view counter

Features (Creature Feature)

Your gift makes room in the inn, warmth in the stable

The Christmas story tells us that animals made the only warmth in the stable where baby Jesus was born. If animals have also warmed your home and your heart, making a gift to the animals may be the right way for you to give back this season.
    Especially because so many animals nowadays lose their warm homes because their owners no longer have the means to afford their pets.
...

As temperatures and food supplies drop, mammals hunker down to hibernate

Seen enough of the groundhog, which experts, admirers and detractors alike agree was the Mystery Creature who so fascinated Bay Weekly readers?
    Good thing. Because whatever you call him, her and them — groundhogs, woodchucks or whistle pigs — these omnipresent neighbors are ending their season above ground.
...

The saga continues, but the jury is still out

You never know.    
    We never know, either, what’s going to catch your eye, invade your thoughts and, best of all, goad you to action.
    This week it’s the mystery critter.
    Which, you told us, may not be so mysterious after all.
    We have been chuckling at your responses all week.

...

Neither nutria nor porcupine, it’s a stumper

Bill and Martha Sykora have a regular visitor to their yard on Broad Creek in Annapolis, but who it is they don’t know. New to the neighborhood — they moved in May — they aren’t familiar with local wildlife. Martha had never seen anything like this visitor, so she grabbed her camera.
...

This invader transforms from trick to treat

Since 2002, when the northern snakehead made its Chesapeake debut in a Crofton pond, it has been nothing but trouble. The pond was poisoned and drained. The species set up housekeeping in the Potomac and its tidal tributaries, whence it could eventually migrate to the Bay.
    After all that trickery, who’d expect the snakehead to turn into a treat?
...

Maryland Grazers hope to clean up the Bay getting cattle farmers to switch feed from corn to grass

Cows in the Bay watershed will live happier lives grazing at their whim in green pastures rather than confined in cells and fed a diet of corn.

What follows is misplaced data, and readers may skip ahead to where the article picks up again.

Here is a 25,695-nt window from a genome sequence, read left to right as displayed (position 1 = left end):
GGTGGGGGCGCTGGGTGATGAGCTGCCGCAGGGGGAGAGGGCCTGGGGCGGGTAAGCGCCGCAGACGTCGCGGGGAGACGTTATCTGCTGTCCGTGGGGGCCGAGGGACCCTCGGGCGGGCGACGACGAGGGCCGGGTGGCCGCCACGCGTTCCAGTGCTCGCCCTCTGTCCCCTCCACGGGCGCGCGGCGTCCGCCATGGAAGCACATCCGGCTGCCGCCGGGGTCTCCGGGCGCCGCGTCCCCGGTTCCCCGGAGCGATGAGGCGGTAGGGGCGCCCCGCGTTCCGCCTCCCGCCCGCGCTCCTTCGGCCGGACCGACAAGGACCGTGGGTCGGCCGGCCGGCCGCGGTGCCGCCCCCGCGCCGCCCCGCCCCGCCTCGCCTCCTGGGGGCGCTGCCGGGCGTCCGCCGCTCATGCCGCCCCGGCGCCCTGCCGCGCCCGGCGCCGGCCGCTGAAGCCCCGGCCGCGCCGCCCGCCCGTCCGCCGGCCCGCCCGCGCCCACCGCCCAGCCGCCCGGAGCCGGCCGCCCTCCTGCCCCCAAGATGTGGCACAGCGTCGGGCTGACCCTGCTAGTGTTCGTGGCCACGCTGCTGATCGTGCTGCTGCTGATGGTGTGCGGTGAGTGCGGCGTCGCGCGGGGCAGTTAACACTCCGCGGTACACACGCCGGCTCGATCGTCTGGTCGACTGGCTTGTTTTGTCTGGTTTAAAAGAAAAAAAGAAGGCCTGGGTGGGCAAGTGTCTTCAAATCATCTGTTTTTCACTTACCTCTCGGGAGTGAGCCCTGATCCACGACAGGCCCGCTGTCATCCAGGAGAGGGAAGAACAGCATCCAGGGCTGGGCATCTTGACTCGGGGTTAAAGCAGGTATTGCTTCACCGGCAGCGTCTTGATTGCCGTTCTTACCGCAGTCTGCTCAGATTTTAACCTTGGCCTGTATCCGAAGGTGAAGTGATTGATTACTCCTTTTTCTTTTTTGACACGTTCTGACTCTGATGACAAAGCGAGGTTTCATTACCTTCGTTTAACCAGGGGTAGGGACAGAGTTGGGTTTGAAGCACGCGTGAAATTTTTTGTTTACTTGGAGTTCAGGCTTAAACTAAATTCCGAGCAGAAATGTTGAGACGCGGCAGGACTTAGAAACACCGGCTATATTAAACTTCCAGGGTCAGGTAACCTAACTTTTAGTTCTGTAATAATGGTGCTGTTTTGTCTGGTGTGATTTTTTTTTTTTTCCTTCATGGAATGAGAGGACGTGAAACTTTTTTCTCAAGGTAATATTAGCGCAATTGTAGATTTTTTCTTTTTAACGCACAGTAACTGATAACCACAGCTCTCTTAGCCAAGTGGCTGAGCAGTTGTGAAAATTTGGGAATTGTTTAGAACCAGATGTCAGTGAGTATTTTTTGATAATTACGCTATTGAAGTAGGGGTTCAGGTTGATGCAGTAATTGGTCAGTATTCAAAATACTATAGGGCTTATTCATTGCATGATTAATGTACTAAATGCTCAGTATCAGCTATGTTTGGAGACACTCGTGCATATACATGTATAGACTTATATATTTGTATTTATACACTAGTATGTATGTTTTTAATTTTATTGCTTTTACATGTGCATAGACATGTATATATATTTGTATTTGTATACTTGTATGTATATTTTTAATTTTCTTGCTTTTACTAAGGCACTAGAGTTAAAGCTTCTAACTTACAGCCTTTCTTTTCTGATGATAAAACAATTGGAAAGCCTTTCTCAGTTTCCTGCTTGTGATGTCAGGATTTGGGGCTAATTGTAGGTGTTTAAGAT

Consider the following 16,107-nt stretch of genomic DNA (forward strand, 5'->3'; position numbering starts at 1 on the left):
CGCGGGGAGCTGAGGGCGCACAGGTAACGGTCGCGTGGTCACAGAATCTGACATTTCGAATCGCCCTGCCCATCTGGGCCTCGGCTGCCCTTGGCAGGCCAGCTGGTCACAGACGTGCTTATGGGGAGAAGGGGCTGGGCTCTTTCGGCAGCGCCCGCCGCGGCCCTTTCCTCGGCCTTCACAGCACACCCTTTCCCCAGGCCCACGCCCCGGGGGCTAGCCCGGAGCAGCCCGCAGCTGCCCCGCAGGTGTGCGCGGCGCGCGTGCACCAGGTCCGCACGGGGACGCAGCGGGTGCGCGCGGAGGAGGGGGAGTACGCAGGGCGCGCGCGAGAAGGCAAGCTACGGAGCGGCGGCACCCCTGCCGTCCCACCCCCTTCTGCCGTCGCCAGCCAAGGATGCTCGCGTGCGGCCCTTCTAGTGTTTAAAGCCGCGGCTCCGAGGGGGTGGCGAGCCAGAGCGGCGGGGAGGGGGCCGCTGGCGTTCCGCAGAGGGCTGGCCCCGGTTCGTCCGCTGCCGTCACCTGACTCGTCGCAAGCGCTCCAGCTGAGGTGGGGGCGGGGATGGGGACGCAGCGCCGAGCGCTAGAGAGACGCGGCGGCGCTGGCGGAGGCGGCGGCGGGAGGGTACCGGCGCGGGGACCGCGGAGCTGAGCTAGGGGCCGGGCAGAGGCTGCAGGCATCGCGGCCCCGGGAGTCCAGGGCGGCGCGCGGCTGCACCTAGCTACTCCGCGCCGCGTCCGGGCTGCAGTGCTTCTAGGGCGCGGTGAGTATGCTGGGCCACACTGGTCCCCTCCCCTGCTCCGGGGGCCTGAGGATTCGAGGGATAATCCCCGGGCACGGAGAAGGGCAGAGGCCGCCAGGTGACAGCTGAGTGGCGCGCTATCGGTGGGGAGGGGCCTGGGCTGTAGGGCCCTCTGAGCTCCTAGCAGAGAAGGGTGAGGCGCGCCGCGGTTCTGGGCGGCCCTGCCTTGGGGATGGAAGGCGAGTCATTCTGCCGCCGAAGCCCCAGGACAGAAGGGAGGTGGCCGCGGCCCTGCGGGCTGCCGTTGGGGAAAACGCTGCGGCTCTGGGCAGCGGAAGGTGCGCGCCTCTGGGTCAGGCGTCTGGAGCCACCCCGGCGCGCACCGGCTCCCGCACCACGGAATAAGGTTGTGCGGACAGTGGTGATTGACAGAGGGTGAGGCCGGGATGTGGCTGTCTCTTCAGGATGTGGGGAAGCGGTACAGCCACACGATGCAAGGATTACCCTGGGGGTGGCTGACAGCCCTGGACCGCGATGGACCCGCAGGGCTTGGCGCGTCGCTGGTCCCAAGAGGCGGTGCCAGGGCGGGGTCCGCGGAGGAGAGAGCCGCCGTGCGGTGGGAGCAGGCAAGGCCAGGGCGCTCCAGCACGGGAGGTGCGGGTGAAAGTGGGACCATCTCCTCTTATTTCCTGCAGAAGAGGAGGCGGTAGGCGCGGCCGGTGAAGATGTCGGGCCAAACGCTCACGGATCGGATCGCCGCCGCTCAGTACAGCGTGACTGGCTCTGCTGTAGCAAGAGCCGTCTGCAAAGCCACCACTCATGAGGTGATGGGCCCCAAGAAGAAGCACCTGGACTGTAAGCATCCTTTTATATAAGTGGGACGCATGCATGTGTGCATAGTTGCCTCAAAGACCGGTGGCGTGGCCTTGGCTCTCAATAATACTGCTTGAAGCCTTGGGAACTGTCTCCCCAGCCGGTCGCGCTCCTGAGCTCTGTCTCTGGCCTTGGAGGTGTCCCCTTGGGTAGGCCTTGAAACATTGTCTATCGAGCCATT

Their comfort is so good for the Bay and for farmers that it has earned the Chesapeake Bay Foundation a $200,000 grant to extend its three-year-old Maryland Grazers Network to more farmers in more places.
...

You can run, but you can’t hide

Invading aquatic species will have to speed up their evolutionary development of evasive strategies to outsmart the newest addition to the University of Maryland Environmental Science research fleet. The 155-foot barge, known as the Mobile Test Platform, has the job of testing the array of new ballast-water treatment technologies developed in hopes of keeping invaders out of Chesapeake Bay.
...

Catch one last glimpse of these orange beauties before they head south for the winter

Each year as the leaves turn orange in Maryland, orange-tinted butterflies turn south. Monarch butterflies, easily recognizable in bold orange and yellow hues, visit Maryland each spring and summer to enjoy nectar and liquids from fruit.
...

Death interrupts but does not end the osprey cycle

As the osprey head south this year, we say goodbye forever to one special bird: Olive Osprey.
    Like many of her species, she was shot. Not over Cuba or the Dominican Republic, where fish farmers consider osprey birds of prey. Olive was shot as she sat on her eggs in her nest in Southern Anne Arundel County, where she had been welcomed and had gained celebrity.
...

How Patuxent animals coped with high water

The record-setting flood on the Patuxent River that shut down parts of Route 4 and Route 301 on September 8 also created chaos and danger for the animals living in Jug Bay marshes. Mattress-sized clumps of uprooted marsh plants and large logs floated fast downstream. The current in the river’s main channel was pumping three times faster than normal.
...